Former GM exec Bob Lutz tells all.
Mistakes happen all the time in this business, but the Pontiac Aztek, even nine years since it was discontinued, remains the subject of mockery. But how and why did GM ultimately decide to build it in the first place? Former GM vice chairman Bob Lutz recently detailed the story for Road & Track and mainly put the blame on the automaker's past culture of "complete acquiescence and intimidation led by a dictator who wants it that way."
Although the Aztek's design and production was signed off on before Lutz arrived on the job, he still realized immediately it was a mistake as an outside observer. Noting that the Aztek failed even early on in market research (but GM built it anyway) Lutz stated that his predecessor was "an old-school guy from the tradition of shouts, browbeating, and by-God-I-want-it-done. He said 'Look, we all made up our minds that the Aztek is gonna be a winner. It's gonna astound the world. I don't want any negative comments about this vehicle. None.' " And speaking of market research, Lutz added that respondents said things like "Can they possibly be serious with this thing? I wouldn't take it as a gift."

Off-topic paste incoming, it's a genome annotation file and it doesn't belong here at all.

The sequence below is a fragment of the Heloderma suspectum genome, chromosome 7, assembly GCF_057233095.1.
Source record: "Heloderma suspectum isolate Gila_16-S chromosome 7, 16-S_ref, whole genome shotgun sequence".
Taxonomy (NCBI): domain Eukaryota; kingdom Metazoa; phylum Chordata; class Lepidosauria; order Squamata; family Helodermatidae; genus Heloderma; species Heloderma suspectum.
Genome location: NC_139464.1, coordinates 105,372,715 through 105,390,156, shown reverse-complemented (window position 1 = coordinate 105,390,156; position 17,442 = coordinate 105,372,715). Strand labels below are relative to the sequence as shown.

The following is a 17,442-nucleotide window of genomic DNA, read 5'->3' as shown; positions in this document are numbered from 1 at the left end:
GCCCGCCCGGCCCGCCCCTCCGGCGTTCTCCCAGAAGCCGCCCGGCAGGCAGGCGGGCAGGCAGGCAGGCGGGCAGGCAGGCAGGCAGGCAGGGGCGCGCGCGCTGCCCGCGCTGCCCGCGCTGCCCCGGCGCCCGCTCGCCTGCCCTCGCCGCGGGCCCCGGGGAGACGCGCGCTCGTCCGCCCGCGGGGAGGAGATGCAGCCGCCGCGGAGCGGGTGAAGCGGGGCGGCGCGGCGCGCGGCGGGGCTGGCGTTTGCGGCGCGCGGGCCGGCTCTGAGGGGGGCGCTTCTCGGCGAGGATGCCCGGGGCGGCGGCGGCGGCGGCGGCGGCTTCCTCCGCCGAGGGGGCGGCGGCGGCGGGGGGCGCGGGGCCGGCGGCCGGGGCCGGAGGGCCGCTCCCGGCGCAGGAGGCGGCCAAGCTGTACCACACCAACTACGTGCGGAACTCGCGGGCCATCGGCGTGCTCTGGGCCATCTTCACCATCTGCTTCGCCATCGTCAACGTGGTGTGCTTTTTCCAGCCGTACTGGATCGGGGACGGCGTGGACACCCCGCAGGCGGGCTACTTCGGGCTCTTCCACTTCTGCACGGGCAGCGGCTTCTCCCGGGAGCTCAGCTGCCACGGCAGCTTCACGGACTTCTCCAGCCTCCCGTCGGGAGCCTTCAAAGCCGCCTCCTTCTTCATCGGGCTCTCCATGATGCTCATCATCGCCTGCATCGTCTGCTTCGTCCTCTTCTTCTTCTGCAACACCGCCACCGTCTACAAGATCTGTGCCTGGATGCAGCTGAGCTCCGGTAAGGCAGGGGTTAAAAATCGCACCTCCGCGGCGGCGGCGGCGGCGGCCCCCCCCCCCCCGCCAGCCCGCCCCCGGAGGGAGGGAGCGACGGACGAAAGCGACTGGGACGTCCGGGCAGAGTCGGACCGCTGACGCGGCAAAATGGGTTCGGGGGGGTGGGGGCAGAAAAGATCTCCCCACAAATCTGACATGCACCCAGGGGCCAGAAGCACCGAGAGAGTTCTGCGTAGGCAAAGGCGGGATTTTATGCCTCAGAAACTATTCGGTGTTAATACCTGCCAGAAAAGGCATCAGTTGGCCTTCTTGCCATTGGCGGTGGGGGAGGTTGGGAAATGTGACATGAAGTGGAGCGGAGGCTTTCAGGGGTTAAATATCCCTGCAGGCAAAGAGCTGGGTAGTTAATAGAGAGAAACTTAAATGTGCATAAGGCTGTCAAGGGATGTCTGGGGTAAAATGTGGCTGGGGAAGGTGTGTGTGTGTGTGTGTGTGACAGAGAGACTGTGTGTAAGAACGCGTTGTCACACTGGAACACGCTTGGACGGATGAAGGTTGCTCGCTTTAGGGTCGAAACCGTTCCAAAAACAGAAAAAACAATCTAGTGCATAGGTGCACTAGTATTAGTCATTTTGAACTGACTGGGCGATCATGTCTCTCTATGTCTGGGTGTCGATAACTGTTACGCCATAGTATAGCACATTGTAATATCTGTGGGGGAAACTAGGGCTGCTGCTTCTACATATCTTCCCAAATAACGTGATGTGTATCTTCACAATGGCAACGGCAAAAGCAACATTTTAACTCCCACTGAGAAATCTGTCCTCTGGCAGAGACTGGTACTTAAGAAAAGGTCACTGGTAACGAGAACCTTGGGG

Lutz admits that the first time he saw it at the Detroit show he thought it was a joke, wondering "how could a group of people who call themselves automotive professionals do something that bad?" After Lutz joined GM, he spoke with one of the Aztek project managers who stated that not only was he proud of the Aztek, but also "that was the best program we ever did at GM. We made all our internal goals." And people wonder why GM went bankrupt.